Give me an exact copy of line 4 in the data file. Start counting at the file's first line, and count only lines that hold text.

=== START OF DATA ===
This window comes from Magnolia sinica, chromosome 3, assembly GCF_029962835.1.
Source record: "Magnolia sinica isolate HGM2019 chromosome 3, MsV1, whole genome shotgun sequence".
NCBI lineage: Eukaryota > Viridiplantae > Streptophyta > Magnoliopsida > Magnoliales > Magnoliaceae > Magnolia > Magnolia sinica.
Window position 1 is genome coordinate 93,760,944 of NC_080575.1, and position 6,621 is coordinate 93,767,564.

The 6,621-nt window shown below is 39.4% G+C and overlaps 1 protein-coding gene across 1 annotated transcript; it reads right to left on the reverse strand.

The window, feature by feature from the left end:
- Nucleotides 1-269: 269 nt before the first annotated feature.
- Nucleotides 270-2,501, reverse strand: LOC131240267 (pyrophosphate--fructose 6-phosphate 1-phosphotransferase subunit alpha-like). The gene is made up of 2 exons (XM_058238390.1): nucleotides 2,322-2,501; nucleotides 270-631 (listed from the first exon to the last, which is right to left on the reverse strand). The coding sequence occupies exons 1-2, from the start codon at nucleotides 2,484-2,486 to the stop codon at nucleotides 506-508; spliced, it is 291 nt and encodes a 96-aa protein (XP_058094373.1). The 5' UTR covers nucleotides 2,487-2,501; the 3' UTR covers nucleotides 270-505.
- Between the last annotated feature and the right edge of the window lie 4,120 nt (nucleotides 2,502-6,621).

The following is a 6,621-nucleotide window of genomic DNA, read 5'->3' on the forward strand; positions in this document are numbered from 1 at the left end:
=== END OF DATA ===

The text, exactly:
Window position 1 is genome coordinate 93,760,944 of NC_080575.1, and position 6,621 is coordinate 93,767,564.